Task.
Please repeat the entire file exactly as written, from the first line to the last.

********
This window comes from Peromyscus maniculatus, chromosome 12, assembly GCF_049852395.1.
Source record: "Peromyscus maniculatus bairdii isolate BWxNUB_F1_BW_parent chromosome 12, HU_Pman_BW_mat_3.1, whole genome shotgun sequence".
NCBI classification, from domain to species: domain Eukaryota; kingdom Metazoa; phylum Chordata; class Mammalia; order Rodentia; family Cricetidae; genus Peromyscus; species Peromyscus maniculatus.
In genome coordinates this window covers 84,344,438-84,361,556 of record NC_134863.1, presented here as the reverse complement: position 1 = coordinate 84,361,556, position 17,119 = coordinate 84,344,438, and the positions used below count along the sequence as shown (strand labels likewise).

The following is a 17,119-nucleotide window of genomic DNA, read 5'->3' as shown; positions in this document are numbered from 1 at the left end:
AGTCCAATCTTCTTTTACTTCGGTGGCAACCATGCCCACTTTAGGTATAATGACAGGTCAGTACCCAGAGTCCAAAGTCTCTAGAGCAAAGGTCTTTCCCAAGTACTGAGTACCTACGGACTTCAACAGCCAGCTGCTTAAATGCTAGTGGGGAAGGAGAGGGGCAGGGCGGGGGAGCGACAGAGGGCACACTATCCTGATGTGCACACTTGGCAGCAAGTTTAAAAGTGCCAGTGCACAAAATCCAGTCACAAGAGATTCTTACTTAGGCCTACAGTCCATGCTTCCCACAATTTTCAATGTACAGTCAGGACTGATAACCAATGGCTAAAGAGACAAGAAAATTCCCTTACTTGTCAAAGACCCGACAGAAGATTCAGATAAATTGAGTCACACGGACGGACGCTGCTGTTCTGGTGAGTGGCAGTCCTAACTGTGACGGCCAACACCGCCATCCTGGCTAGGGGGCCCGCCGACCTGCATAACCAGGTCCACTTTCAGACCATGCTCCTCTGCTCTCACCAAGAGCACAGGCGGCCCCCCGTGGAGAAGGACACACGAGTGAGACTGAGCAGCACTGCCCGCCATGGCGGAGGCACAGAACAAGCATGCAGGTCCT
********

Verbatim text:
This window comes from Peromyscus maniculatus, chromosome 12, assembly GCF_049852395.1.
Source record: "Peromyscus maniculatus bairdii isolate BWxNUB_F1_BW_parent chromosome 12, HU_Pman_BW_mat_3.1, whole genome shotgun sequence".
NCBI classification, from domain to species: domain Eukaryota; kingdom Metazoa; phylum Chordata; class Mammalia; order Rodentia; family Cricetidae; genus Peromyscus; species Peromyscus maniculatus.
In genome coordinates this window covers 84,344,438-84,361,556 of record NC_134863.1, presented here as the reverse complement: position 1 = coordinate 84,361,556, position 17,119 = coordinate 84,344,438, and the positions used below count along the sequence as shown (strand labels likewise).

The following is a 17,119-nucleotide window of genomic DNA, read 5'->3' as shown; positions in this document are numbered from 1 at the left end:
AGTCCAATCTTCTTTTACTTCGGTGGCAACCATGCCCACTTTAGGTATAATGACAGGTCAGTACCCAGAGTCCAAAGTCTCTAGAGCAAAGGTCTTTCCCAAGTACTGAGTACCTACGGACTTCAACAGCCAGCTGCTTAAATGCTAGTGGGGAAGGAGAGGGGCAGGGCGGGGGAGCGACAGAGGGCACACTATCCTGATGTGCACACTTGGCAGCAAGTTTAAAAGTGCCAGTGCACAAAATCCAGTCACAAGAGATTCTTACTTAGGCCTACAGTCCATGCTTCCCACAATTTTCAATGTACAGTCAGGACTGATAACCAATGGCTAAAGAGACAAGAAAATTCCCTTACTTGTCAAAGACCCGACAGAAGATTCAGATAAATTGAGTCACACGGACGGACGCTGCTGTTCTGGTGAGTGGCAGTCCTAACTGTGACGGCCAACACCGCCATCCTGGCTAGGGGGCCCGCCGACCTGCATAACCAGGTCCACTTTCAGACCATGCTCCTCTGCTCTCACCAAGAGCACAGGCGGCCCCCCGTGGAGAAGGACACACGAGTGAGACTGAGCAGCACTGCCCGCCATGGCGGAGGCACAGAACAAGCATGCAGGTCCT